By Eloisa Lopez and Martin Petty
MANILA (Reuters) – When Jocelyn Marquez found her missing son, he was in a Manila morgue, his body riddled with bullet wounds.
John Ryan Marquez, 24, was shot dead at the weekend by Philippine police who said he was a drug dealer who pulled a gun on undercover officers posing as buyers.
Less than a year earlier, Marquez, a motorcycle taxi driver, had appeared on a controversial “watch list” of alleged drug users and reported to the authorities to seek rehabilitation.
His mother is struggling to accept the police version of events, but is too scared and too poor to challenge it.
“We are so poor, sometimes we have nothing but cooking oil and soy sauce to eat with rice. How could he possible sell drugs?,” Marquez said, sitting beside her son’s coffin at his wake.
“I want to fight for him but I’m scared that whoever did this will come back for us.”
It’s a scenario that has played out thousands of times during President Rodrigo Duterte’s bloody war on drugs, so often that the U.N. Human Rights Council on Thursday approved a resolution to set up a investigation.
The resolution followed international lobbying by Filipino lawyers and activists, whose calls for accountability and police scrutiny have been largely ignored at home, attracting fierce resistance and vilification by Duterte and his diehard support base.
Rights groups have hailed the U.N. vote as a small but significant step towards accountability for what they say amount to crimes against humanity – systematic cover-ups, planted evidence and summary killings by police operating with impunity.
“At the very least, this creates new space to put pressure on. We hope this renewed scrutiny can focus some attention here so the perpetrators will think twice or three times before doing what they do,” Chito Gascon, chairman of the Philippine Commission on Human Rights, told Reuters.
“There’s now a platform for alternative voices… This puts the government on notice – the international community is watching.”
U.N. human rights chief Michelle Bachelet will report her findings to the council in June 2020.
The investigation is being welcomed by victims, including Emily Soriano, whose 15-year-old son, Angelito, was among seven people killed in a house by masked men looking for a suspected drug dealer.
“I know this will not be quick and easy, but we are hoping that we can get justice over time,” said Soriano.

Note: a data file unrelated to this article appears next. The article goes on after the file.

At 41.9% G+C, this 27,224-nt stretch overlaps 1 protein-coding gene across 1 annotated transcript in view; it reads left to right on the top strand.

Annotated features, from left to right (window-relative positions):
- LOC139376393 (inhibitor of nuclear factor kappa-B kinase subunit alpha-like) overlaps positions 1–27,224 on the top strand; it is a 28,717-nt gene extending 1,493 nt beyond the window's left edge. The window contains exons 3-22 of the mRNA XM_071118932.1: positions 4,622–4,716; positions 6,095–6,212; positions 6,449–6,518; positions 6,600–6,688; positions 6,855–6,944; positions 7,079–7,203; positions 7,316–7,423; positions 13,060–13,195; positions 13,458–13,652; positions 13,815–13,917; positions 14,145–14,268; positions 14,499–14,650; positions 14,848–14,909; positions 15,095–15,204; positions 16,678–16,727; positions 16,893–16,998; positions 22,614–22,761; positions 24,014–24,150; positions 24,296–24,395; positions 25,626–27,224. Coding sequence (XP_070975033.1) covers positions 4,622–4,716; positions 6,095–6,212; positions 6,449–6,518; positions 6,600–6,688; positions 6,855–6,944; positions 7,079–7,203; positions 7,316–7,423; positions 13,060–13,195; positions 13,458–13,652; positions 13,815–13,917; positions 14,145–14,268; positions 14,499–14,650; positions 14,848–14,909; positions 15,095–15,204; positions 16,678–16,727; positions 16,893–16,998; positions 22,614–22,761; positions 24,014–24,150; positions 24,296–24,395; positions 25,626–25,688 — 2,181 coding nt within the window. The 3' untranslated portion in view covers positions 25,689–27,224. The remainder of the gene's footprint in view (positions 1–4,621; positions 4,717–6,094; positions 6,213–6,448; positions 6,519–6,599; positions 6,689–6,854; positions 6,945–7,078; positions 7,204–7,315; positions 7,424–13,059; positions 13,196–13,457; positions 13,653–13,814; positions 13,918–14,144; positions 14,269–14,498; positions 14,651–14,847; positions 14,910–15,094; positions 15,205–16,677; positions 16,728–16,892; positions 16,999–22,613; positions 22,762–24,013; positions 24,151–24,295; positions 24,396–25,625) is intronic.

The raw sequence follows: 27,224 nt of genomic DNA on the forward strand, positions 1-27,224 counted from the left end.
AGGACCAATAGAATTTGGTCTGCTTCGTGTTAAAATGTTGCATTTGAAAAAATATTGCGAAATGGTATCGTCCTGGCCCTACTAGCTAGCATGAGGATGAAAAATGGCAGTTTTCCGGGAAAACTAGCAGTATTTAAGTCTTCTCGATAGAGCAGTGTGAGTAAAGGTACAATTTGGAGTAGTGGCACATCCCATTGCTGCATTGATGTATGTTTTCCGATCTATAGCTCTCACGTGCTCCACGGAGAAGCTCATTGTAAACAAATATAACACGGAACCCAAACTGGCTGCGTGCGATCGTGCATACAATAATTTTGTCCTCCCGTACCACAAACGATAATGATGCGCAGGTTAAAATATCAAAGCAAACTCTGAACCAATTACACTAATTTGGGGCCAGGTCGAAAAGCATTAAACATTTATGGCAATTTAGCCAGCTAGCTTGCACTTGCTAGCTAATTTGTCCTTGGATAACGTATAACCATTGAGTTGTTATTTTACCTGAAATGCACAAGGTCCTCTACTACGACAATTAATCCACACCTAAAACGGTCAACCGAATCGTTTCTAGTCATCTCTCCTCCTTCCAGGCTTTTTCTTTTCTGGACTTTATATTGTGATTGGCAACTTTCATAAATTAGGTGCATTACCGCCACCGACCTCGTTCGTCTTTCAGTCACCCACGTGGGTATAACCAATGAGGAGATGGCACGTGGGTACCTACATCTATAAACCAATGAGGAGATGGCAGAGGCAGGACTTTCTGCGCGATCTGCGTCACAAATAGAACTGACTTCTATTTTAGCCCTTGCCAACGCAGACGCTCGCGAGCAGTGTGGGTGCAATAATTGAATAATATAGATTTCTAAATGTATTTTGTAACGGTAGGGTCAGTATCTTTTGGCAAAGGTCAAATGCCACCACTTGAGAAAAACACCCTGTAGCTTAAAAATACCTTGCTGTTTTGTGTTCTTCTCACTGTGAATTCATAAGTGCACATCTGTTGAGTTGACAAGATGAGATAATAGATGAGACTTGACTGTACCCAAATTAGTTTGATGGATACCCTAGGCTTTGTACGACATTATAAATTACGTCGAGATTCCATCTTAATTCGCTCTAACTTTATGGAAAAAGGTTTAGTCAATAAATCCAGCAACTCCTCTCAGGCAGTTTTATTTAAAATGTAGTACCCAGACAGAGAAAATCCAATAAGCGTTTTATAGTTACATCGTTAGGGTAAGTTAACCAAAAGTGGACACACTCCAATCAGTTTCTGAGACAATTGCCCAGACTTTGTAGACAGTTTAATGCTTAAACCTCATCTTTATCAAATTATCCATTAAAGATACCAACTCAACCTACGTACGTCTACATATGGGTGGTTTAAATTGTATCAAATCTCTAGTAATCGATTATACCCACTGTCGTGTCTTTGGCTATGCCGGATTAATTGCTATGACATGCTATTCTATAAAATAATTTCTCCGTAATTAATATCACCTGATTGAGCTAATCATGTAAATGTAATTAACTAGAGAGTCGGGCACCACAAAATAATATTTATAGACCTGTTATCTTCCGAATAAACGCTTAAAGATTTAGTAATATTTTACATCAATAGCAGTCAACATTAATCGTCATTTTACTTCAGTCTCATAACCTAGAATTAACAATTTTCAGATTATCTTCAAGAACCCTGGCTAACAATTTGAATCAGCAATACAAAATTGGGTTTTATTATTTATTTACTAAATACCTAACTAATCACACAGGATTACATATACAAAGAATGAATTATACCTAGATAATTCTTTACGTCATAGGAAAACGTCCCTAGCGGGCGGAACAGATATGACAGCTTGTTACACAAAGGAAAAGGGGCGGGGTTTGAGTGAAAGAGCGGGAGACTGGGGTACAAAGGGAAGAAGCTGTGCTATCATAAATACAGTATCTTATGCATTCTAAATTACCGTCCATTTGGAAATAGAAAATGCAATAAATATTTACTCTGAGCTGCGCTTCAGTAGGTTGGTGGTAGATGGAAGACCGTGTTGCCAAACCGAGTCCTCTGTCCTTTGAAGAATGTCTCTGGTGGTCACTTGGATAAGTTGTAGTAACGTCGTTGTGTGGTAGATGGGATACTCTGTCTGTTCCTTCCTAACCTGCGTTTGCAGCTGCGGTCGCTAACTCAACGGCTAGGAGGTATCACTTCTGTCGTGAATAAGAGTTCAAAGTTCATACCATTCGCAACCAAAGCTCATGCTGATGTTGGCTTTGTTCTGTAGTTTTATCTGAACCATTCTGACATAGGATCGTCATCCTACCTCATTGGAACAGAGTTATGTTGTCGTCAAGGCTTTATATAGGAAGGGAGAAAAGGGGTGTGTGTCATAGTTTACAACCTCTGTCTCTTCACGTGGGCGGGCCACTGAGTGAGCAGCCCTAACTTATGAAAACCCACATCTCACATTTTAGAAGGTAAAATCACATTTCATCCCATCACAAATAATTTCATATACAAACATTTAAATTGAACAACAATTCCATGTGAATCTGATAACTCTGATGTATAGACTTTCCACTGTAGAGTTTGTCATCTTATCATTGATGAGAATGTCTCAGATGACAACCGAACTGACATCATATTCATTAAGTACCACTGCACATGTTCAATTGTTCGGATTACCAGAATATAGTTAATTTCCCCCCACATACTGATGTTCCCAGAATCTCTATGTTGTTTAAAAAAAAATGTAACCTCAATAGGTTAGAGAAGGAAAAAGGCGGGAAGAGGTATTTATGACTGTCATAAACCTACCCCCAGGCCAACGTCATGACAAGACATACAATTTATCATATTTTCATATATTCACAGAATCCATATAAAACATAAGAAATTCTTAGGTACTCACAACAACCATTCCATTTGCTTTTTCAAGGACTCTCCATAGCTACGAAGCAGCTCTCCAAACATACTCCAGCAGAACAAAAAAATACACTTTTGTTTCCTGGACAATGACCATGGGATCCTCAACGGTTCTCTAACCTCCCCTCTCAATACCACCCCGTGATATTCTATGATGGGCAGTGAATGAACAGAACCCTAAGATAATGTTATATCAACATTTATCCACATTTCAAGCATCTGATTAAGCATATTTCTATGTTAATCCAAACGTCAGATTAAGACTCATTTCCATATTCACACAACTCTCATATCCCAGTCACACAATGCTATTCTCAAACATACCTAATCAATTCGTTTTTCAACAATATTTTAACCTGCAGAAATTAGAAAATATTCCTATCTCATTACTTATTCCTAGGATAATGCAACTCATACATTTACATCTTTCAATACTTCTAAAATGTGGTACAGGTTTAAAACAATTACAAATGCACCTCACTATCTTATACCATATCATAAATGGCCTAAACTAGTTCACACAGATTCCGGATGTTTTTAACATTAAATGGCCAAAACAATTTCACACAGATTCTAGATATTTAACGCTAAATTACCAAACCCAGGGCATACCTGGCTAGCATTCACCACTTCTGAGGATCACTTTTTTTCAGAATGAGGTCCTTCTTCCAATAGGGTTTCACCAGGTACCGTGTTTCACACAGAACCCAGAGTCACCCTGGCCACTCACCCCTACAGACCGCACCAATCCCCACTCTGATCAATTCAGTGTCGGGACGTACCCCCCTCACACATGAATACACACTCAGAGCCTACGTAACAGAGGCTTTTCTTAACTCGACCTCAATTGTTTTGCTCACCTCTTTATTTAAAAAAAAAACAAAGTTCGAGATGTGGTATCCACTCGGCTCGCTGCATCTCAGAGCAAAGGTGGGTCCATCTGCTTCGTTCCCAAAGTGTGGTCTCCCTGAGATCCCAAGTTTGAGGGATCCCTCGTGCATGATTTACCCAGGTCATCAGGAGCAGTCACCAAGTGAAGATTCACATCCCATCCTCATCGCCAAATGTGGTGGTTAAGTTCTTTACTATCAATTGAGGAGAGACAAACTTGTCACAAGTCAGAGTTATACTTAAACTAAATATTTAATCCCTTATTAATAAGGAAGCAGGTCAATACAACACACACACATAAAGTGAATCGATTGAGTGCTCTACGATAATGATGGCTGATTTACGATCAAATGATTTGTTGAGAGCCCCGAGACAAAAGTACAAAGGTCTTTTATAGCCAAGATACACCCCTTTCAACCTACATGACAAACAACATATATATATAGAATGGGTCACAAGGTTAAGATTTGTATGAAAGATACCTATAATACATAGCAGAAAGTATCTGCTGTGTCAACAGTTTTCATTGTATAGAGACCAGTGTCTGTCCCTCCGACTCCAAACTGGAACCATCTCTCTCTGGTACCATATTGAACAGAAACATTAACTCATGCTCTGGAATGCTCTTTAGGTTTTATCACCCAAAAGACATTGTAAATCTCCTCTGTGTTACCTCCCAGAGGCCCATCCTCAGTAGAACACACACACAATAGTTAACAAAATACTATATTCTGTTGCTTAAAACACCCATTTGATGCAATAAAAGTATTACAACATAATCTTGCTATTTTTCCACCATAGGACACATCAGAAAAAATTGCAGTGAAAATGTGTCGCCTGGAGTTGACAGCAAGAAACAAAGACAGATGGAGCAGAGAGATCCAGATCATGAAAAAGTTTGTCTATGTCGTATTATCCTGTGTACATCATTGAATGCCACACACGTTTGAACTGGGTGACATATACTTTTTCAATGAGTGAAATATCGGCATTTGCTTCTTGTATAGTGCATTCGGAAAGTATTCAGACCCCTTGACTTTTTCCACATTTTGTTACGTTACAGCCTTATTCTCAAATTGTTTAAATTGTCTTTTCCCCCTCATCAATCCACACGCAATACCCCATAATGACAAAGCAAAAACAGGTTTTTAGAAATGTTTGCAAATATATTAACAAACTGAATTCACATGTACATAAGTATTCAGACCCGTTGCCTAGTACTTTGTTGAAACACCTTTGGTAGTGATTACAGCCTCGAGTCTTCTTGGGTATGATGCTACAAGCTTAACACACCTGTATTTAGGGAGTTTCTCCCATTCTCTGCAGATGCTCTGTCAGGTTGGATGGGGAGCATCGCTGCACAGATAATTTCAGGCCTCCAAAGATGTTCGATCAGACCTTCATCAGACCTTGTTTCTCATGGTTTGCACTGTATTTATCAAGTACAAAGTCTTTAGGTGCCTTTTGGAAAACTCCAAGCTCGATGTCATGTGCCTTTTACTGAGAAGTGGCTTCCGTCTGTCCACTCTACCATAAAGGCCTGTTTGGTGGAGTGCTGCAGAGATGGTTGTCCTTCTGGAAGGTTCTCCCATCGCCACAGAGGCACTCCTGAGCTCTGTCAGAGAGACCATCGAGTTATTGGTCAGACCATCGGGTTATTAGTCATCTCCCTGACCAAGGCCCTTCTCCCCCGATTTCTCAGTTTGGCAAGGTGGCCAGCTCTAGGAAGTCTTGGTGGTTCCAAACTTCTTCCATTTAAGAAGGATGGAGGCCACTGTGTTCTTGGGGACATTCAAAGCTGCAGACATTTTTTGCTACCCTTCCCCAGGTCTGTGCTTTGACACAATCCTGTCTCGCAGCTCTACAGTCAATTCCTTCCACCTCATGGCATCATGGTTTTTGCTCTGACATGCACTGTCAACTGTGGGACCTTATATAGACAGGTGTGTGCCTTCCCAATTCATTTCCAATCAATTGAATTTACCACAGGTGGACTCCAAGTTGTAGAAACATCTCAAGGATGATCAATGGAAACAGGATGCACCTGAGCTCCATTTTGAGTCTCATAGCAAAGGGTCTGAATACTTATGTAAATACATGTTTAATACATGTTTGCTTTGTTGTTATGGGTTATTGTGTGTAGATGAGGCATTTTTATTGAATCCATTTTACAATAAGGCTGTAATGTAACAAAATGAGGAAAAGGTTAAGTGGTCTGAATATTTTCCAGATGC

“For now, I just hope the killings will stop.”
Presidential spokesman Salvador Panelo lashed out over the decision to investigate, calling it “intrusive abuse” by the West.
He said Filipinos overwhelming backed Duterte and were “grossly and thoroughly insulted” by a resolution that was based on a distorted accounts of how his war on drugs was being fought.
The authorities deny that executions have taken place and say all 6,600 people killed by police were drug suspects who were all armed and had resisted arrest.
Duterte has previously told police to kill “idiots” who refuse to go quietly, and in February warned his signature campaign could get even bloodier in the second half of his presidency.
Human rights groups say Duterte’s bellicose rhetoric has created an enabling environment for as many as 27,000 drug-related killings to take place during his presidency, and regard as suspicious a pattern of mysterious and largely unsolved murders of alleged users and peddlers. The authorities deny any involvement.
Among those deaths was Amelia Faustino, 43, shot dead in the street 10 days ago, a year after being released from a three-year prison sentence for drugs offences.
Her mother, Rosita, sitting next to her daughter’s casket at her wake, said she voted for Duterte and supported his governance.
“I don’t blame anyone but the man who killed my daughter,” she said.
Duterte has yet to say whether he would give approval for international investigators to operate in the Philippines.
His spokesman said such a probe would be humiliating for investigators and the 18 countries that backed the resolution, because they would find no evidence of atrocities.
Ronald dela Rosa, an outspoken senator and Duterte’s top commander in the bloodiest chapter of the war on drugs, said investigators were welcome because allegations of extrajudicial executions and state-backed killings were nonsense.
“You come here and cut my head off if this is state-sponsored,” he told reporters. “End of conversation.”
(Additional reporting by Neil Jerome Morales; Editing by Nick Macfie)